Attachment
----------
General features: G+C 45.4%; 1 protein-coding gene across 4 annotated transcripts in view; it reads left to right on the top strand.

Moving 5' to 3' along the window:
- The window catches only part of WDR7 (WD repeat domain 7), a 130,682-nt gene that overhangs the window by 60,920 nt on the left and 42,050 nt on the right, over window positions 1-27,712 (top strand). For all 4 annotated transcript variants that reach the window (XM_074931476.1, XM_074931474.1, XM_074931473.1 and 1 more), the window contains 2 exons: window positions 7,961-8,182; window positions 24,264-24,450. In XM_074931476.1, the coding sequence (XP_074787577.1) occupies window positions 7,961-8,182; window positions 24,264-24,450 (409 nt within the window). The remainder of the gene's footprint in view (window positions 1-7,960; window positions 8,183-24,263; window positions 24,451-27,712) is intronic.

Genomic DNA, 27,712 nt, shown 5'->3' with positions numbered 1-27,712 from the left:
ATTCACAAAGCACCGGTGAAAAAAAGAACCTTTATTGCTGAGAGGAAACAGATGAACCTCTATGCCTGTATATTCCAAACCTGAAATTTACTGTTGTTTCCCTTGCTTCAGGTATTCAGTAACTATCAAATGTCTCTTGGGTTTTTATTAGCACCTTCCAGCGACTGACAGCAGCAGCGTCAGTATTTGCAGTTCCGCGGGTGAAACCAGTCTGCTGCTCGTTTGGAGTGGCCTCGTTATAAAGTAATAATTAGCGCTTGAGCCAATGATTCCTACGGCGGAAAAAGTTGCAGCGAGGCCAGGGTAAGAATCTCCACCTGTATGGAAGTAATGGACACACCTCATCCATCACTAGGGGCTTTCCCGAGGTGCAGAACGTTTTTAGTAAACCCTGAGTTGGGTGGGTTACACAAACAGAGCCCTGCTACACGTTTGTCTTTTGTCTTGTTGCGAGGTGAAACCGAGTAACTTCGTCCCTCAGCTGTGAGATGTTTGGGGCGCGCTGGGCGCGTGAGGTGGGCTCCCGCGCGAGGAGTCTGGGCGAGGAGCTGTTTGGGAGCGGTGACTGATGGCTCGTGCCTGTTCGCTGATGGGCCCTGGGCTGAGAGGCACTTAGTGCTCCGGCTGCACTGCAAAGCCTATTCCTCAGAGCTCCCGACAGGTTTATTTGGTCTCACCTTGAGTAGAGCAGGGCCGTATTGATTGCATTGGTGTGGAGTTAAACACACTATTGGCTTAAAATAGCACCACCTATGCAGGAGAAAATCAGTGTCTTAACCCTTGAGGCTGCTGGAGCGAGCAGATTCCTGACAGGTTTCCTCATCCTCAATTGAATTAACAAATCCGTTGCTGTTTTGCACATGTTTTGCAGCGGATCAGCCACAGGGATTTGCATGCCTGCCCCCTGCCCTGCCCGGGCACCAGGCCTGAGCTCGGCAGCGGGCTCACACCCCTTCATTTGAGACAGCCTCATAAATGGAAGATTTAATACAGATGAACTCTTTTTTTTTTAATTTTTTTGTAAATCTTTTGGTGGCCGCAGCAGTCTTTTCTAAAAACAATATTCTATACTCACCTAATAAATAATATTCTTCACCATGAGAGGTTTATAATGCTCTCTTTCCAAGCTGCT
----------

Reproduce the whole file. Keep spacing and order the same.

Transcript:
General features: G+C 45.4%; 1 protein-coding gene across 4 annotated transcripts in view; it reads left to right on the top strand.

Moving 5' to 3' along the window:
- The window catches only part of WDR7 (WD repeat domain 7), a 130,682-nt gene that overhangs the window by 60,920 nt on the left and 42,050 nt on the right, over window positions 1-27,712 (top strand). For all 4 annotated transcript variants that reach the window (XM_074931476.1, XM_074931474.1, XM_074931473.1 and 1 more), the window contains 2 exons: window positions 7,961-8,182; window positions 24,264-24,450. In XM_074931476.1, the coding sequence (XP_074787577.1) occupies window positions 7,961-8,182; window positions 24,264-24,450 (409 nt within the window). The remainder of the gene's footprint in view (window positions 1-7,960; window positions 8,183-24,263; window positions 24,451-27,712) is intronic.

Genomic DNA, 27,712 nt, shown 5'->3' with positions numbered 1-27,712 from the left:
ATTCACAAAGCACCGGTGAAAAAAAGAACCTTTATTGCTGAGAGGAAACAGATGAACCTCTATGCCTGTATATTCCAAACCTGAAATTTACTGTTGTTTCCCTTGCTTCAGGTATTCAGTAACTATCAAATGTCTCTTGGGTTTTTATTAGCACCTTCCAGCGACTGACAGCAGCAGCGTCAGTATTTGCAGTTCCGCGGGTGAAACCAGTCTGCTGCTCGTTTGGAGTGGCCTCGTTATAAAGTAATAATTAGCGCTTGAGCCAATGATTCCTACGGCGGAAAAAGTTGCAGCGAGGCCAGGGTAAGAATCTCCACCTGTATGGAAGTAATGGACACACCTCATCCATCACTAGGGGCTTTCCCGAGGTGCAGAACGTTTTTAGTAAACCCTGAGTTGGGTGGGTTACACAAACAGAGCCCTGCTACACGTTTGTCTTTTGTCTTGTTGCGAGGTGAAACCGAGTAACTTCGTCCCTCAGCTGTGAGATGTTTGGGGCGCGCTGGGCGCGTGAGGTGGGCTCCCGCGCGAGGAGTCTGGGCGAGGAGCTGTTTGGGAGCGGTGACTGATGGCTCGTGCCTGTTCGCTGATGGGCCCTGGGCTGAGAGGCACTTAGTGCTCCGGCTGCACTGCAAAGCCTATTCCTCAGAGCTCCCGACAGGTTTATTTGGTCTCACCTTGAGTAGAGCAGGGCCGTATTGATTGCATTGGTGTGGAGTTAAACACACTATTGGCTTAAAATAGCACCACCTATGCAGGAGAAAATCAGTGTCTTAACCCTTGAGGCTGCTGGAGCGAGCAGATTCCTGACAGGTTTCCTCATCCTCAATTGAATTAACAAATCCGTTGCTGTTTTGCACATGTTTTGCAGCGGATCAGCCACAGGGATTTGCATGCCTGCCCCCTGCCCTGCCCGGGCACCAGGCCTGAGCTCGGCAGCGGGCTCACACCCCTTCATTTGAGACAGCCTCATAAATGGAAGATTTAATACAGATGAACTCTTTTTTTTTTAATTTTTTTGTAAATCTTTTGGTGGCCGCAGCAGTCTTTTCTAAAAACAATATTCTATACTCACCTAATAAATAATATTCTTCACCATGAGAGGTTTATAATGCTCTCTTTCCAAGCTGCT